Bolokoli, khifad, tahara,
tahoor, qudiin, irua, bondo,
kuruna, negekorsigin, and kene-kene are
a few of the terms used in local African languages to denote a set
of cultural practices collectively known as female circumcision.
Practiced in many countries across Africa and Asia, this ritual is
hotly debated. Supporters regard it as a central coming-of-age
ritual that ensures chastity and promotes fertility. Human rights
groups denounce the procedure as barbaric. It is estimated that
between 100 million and 130 million girls and women today have
undergone forms of this genital surgery.
Female Circumcision gathers together African activists to
examine the issue within its various cultural and historical
contexts, the debates on circumcision regarding African refugee and
immigrant populations in the United States, and the human rights
efforts to eradicate the practice. This work brings African women's
voices into the discussion, foregrounds indigenous processes of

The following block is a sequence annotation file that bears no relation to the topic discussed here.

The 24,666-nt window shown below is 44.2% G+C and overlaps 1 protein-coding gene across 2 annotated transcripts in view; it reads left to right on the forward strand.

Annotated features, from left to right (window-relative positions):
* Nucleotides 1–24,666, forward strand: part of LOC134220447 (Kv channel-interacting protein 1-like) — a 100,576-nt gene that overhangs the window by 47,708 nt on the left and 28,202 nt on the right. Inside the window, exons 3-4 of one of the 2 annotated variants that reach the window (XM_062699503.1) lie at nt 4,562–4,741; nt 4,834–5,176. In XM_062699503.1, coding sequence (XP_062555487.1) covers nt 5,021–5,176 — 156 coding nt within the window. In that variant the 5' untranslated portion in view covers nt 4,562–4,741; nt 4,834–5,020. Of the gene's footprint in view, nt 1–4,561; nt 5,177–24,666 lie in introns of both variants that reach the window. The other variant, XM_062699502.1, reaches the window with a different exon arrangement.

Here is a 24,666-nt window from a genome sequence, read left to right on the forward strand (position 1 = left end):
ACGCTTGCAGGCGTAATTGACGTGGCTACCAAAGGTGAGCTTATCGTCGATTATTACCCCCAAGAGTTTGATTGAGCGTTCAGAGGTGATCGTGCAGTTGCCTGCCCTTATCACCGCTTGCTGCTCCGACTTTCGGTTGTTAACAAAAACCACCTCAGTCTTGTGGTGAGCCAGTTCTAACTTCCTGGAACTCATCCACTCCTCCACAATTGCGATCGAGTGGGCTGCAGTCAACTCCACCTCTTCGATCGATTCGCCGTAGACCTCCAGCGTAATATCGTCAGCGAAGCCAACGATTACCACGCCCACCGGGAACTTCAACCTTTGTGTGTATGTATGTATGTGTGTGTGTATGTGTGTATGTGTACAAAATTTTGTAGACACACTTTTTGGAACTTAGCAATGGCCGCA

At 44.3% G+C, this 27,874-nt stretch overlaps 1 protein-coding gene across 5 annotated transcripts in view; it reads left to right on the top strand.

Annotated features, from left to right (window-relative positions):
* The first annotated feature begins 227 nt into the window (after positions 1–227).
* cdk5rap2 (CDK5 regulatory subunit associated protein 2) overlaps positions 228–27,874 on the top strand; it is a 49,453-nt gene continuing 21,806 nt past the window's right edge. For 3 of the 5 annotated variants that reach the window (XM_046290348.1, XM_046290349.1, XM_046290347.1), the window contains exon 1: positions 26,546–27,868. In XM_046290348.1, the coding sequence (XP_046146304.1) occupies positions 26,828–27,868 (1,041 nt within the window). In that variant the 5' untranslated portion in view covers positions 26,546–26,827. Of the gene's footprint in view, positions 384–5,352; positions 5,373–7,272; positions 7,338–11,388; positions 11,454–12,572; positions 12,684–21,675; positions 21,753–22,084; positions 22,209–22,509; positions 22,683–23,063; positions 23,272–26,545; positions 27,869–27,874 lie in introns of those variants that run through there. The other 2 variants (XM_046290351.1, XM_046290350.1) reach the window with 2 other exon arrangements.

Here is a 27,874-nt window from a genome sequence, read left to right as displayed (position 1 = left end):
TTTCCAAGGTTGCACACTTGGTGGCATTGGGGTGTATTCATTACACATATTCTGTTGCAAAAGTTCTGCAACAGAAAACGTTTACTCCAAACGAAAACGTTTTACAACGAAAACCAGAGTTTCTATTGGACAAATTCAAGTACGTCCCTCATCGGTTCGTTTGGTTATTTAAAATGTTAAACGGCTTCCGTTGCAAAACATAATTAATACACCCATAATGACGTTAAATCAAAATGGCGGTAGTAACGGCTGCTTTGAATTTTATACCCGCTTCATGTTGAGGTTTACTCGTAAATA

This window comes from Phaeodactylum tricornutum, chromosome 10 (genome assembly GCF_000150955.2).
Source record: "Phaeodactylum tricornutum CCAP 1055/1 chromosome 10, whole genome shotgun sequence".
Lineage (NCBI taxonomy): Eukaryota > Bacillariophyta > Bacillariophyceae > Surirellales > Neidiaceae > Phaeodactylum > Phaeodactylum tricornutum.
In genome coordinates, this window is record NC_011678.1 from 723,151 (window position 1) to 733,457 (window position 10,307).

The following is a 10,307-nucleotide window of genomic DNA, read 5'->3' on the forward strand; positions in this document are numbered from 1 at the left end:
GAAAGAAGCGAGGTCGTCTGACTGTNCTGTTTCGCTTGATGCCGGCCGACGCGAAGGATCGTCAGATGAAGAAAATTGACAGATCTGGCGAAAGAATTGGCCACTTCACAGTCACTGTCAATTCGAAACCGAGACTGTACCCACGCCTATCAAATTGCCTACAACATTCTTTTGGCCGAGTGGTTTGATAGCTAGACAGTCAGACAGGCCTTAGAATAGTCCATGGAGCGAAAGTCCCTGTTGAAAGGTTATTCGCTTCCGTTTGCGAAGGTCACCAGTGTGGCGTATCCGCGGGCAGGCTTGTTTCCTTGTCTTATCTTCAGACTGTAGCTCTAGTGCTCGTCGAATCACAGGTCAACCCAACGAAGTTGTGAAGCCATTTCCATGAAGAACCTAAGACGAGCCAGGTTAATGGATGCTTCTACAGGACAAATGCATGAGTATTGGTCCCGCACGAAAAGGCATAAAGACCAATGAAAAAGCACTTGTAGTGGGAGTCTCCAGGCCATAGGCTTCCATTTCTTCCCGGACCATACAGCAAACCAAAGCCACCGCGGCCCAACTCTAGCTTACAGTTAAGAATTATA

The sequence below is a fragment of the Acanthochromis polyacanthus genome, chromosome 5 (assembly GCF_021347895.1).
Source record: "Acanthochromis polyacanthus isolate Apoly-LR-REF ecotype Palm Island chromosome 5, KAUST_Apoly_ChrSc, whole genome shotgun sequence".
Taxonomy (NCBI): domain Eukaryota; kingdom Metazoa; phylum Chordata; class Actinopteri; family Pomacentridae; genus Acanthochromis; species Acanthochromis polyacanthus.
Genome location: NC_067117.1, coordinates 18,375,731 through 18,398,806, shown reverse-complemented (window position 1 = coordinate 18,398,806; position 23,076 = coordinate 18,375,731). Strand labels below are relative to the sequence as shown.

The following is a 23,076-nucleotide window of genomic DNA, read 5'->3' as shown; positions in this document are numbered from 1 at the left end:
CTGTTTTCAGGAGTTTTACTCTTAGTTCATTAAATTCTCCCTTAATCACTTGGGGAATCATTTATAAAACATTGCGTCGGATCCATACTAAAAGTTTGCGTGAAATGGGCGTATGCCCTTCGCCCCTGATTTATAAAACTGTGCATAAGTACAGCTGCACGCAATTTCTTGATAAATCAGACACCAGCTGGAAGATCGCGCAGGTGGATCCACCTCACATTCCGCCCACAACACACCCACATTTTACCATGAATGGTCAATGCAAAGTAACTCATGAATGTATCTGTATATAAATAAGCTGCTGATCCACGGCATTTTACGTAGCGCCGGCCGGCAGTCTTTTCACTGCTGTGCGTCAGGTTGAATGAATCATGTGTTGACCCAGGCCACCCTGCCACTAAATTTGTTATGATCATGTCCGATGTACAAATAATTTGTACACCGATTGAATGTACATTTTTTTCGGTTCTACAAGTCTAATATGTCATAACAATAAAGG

social and cultural change, and demonstrates the manifold linkages
between respect for women's bodily integrity, the empowerment of
women, and democratic modes of economic development.
This volume does not focus narrowly on female circumcision as a set
of ritualized surgeries sanctioned by society. Instead, the
contributors explore a chain of connecting issues and processes
through which the practice is being transformed in local and
transnational contexts. The authors document shifts in local views
to highlight processes of change and chronicle the efforts of
diverse communities as agents in the process of cultural and social
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